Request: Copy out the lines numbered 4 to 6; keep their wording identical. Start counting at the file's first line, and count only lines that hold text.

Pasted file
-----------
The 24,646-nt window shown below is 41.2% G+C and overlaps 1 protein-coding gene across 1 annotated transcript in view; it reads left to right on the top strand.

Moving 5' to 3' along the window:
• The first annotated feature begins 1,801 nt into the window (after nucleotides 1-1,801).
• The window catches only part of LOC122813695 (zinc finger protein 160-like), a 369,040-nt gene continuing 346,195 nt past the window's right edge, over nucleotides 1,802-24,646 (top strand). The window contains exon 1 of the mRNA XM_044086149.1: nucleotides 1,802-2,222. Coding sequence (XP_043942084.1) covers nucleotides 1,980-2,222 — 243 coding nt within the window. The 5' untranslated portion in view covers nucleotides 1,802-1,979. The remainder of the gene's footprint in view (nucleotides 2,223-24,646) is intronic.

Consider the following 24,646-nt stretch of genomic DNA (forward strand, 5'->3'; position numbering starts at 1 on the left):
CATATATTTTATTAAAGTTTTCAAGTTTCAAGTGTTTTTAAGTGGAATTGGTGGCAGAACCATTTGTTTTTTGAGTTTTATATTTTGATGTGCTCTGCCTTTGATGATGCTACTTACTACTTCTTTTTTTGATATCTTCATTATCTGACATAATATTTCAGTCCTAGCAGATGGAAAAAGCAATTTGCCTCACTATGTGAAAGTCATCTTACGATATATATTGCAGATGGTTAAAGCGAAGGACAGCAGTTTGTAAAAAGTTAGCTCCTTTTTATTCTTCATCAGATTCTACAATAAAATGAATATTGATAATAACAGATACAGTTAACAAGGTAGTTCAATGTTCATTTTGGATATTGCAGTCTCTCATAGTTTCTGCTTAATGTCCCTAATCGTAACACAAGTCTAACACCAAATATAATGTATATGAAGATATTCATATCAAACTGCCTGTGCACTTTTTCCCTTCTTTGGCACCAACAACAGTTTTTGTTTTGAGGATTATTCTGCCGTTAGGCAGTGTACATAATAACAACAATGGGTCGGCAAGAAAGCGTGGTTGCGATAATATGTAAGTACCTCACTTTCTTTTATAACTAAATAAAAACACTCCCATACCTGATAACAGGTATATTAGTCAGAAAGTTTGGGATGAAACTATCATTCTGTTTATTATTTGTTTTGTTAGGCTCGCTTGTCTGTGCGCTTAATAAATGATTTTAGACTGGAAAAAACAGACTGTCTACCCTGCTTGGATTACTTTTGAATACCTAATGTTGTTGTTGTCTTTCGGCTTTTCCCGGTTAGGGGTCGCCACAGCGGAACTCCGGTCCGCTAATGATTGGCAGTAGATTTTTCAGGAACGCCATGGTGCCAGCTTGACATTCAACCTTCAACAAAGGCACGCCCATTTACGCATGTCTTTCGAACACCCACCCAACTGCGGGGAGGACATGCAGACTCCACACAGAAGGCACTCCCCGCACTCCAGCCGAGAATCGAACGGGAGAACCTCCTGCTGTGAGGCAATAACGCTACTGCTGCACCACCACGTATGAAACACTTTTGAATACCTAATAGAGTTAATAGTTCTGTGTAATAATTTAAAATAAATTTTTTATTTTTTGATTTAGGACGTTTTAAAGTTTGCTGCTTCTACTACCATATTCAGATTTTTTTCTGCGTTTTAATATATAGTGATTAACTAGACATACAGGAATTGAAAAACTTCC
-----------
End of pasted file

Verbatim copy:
• The window catches only part of LOC122813695 (zinc finger protein 160-like), a 369,040-nt gene continuing 346,195 nt past the window's right edge, over nucleotides 1,802-24,646 (top strand). The window contains exon 1 of the mRNA XM_044086149.1: nucleotides 1,802-2,222. Coding sequence (XP_043942084.1) covers nucleotides 1,980-2,222 — 243 coding nt within the window. The 5' untranslated portion in view covers nucleotides 1,802-1,979. The remainder of the gene's footprint in view (nucleotides 2,223-24,646) is intronic.

Consider the following 24,646-nt stretch of genomic DNA (forward strand, 5'->3'; position numbering starts at 1 on the left):
CATATATTTTATTAAAGTTTTCAAGTTTCAAGTGTTTTTAAGTGGAATTGGTGGCAGAACCATTTGTTTTTTGAGTTTTATATTTTGATGTGCTCTGCCTTTGATGATGCTACTTACTACTTCTTTTTTTGATATCTTCATTATCTGACATAATATTTCAGTCCTAGCAGATGGAAAAAGCAATTTGCCTCACTATGTGAAAGTCATCTTACGATATATATTGCAGATGGTTAAAGCGAAGGACAGCAGTTTGTAAAAAGTTAGCTCCTTTTTATTCTTCATCAGATTCTACAATAAAATGAATATTGATAATAACAGATACAGTTAACAAGGTAGTTCAATGTTCATTTTGGATATTGCAGTCTCTCATAGTTTCTGCTTAATGTCCCTAATCGTAACACAAGTCTAACACCAAATATAATGTATATGAAGATATTCATATCAAACTGCCTGTGCACTTTTTCCCTTCTTTGGCACCAACAACAGTTTTTGTTTTGAGGATTATTCTGCCGTTAGGCAGTGTACATAATAACAACAATGGGTCGGCAAGAAAGCGTGGTTGCGATAATATGTAAGTACCTCACTTTCTTTTATAACTAAATAAAAACACTCCCATACCTGATAACAGGTATATTAGTCAGAAAGTTTGGGATGAAACTATCATTCTGTTTATTATTTGTTTTGTTAGGCTCGCTTGTCTGTGCGCTTAATAAATGATTTTAGACTGGAAAAAACAGACTGTCTACCCTGCTTGGATTACTTTTGAATACCTAATGTTGTTGTTGTCTTTCGGCTTTTCCCGGTTAGGGGTCGCCACAGCGGAACTCCGGTCCGCTAATGATTGGCAGTAGATTTTTCAGGAACGCCATGGTGCCAGCTTGACATTCAACCTTCAACAAAGGCACGCCCATTTACGCATGTCTTTCGAACACCCACCCAACTGCGGGGAGGACATGCAGACTCCACACAGAAGGCACTCCCCGCACTCCAGCCGAGAATCGAACGGGAGAACCTCCTGCTGTGAGGCAATAACGCTACTGCTGCACCACCACGTATGAAACACTTTTGAATACCTAATAGAGTTAATAGTTCTGTGTAATAATTTAAAATAAATTTTTTATTTTTTGATTTAGGACGTTTTAAAGTTTGCTGCTTCTACTACCATATTCAGATTTTTTTCTGCGTTTTAATATATAGTGATTAACTAGACATACAGGAATTGAAAAACTTCC